Victoria Stories and Tips

A Whale of a Good Time

The Marauder IV Photo, Victoria, British Columbia

Springtide Victoria Whale Tours
950 Wharf St.

We hadn’t planned to take a whale-watching tour when we came to Victoria. My cousin Chris arranged it for us since he had never gone on one himself and thought it would be a nice way to spend a morning - nice doesn’t begin to describe the adventure.

Whale-watching tours are big business in this part of the world, and, if you get the chance to take one, I can’t recommend it highly enough. I wasn’t prepared for the adrenaline rush you get from your first sighting of these magnificent orcas breaching the water.

There are several ways to accomplish the sighting. You can take a Zodiac and suit up in waterproof gear. This is totally unsuitable for anyone with back or neck problems. They intentionally ride the wake and give you a ride you won’t soon forget.

We opted for a much more luxurious form of transportation, the 61-foot cruiser, Maurader IV. There is seating both inside and out, washroom facilities, fresh coffee and cookies, and a crew of three women. Cheryl and Liz are marine biologists while Angela is the pilot. Together we headed out of Victoria for a 3-hour cruise - and you can imagine having to listen to Al singing the theme from Gilligan’s Island. Cheryl and Liz answered questions and did a running commentary on what we would see. They are very knowledgeable and added immensely to our enjoyment. Our first sightings were of the porpoises. They looked like miniature orcas. We then went out by the lighthouse where we saw hundreds of sea lions and seals. They literally covered very open space on the rocks. We were all outside now shooting photos and climbing up onto the front of the boat.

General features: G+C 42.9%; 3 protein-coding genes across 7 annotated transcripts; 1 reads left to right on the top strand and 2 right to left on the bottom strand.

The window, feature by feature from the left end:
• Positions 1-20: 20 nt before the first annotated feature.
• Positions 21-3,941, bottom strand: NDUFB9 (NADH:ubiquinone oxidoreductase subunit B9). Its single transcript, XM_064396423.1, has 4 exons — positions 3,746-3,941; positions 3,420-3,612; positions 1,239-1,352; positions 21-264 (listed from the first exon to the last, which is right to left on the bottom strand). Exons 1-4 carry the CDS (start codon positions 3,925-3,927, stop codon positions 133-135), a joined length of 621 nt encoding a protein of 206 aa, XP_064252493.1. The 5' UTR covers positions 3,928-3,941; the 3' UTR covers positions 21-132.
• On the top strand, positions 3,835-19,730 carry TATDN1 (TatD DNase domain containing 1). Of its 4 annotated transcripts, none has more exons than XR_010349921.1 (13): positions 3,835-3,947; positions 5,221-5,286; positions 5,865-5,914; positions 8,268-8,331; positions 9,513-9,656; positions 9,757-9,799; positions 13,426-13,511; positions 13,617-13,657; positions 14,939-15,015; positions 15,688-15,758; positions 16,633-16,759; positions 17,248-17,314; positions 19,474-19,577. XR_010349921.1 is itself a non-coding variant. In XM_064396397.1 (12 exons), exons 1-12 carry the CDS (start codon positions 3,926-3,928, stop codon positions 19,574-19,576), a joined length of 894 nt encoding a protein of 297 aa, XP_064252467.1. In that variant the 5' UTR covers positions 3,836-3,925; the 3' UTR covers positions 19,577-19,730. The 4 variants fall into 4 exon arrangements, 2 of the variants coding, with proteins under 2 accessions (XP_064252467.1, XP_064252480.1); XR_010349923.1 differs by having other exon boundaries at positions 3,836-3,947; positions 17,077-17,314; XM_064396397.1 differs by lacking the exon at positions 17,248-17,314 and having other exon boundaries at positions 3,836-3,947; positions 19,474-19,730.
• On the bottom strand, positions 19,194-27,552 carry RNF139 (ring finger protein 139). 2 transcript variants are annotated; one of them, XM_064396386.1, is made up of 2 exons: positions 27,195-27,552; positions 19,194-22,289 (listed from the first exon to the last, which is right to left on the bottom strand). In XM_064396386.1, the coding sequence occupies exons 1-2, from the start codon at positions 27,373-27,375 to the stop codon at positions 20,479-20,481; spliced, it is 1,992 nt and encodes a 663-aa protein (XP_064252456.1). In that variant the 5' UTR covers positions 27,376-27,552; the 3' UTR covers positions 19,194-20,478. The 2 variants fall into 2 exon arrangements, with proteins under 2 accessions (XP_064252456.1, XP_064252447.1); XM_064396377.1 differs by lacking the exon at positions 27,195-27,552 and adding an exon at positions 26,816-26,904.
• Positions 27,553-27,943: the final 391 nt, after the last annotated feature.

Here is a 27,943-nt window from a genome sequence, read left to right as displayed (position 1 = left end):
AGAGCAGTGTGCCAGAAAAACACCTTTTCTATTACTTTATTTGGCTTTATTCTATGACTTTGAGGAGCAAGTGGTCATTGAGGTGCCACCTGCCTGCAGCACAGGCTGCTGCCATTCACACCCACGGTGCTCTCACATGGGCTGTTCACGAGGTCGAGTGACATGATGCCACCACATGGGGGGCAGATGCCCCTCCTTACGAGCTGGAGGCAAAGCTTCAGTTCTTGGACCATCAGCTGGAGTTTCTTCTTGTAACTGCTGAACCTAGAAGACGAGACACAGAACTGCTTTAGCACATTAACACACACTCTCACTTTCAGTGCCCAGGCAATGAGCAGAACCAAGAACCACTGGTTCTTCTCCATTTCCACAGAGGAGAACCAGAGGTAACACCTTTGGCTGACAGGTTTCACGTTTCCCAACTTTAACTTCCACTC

The tension level began to rise, and, when the first whale breached the surface, there was a general burst of activity on the ship as everyone jockeyed for a position where they could view the whales the best. It was the most exciting thing I have ever done. They are so beautiful; they seemed to be dancing above the water. We watch a mother and her baby swim by. We had to sit still and literally wait for them to come to us. While they were passing, there was a microphone in the water recording their calls. We could hear them talking back and forth. It was an unforgettable experience.

We moved two more times to put ourselves in their path, and, at one point, they got quite close to the ship. I tried very hard to get a picture and didn’t succeed very well; they move so fast and you have no warning where they are going to come up. We are not allowed to move closer to them or chase after them.

The cost of all this excitement is C$95, but there is no guarantee that you will see any whales. We must have seen 30 or 40. The ones we saw were a transient pod. Every day there are lookouts watching to see where the whales are. They have a local group of whales, but these were not around on the day we went out. Where the boat travels that day is determined by where the sightings are. Whale watching tours are available April through October.

The tour is appropriate for people of all ages. There were no children on our tour but it was a school day in September, so that is probably why. Certainly children 5 and older would enjoy this immensely. A certain amount of mobility is necessary if you want to climb up to the front deck of the boat; you can, however, remain seated for the entire trip.

No one on our tour suffered from sea sickness at all. The ship was very stable, and, other than getting a little splashed with water, there were no ill affects. In fact, just about everyone took advantage of the coffee and cookies.

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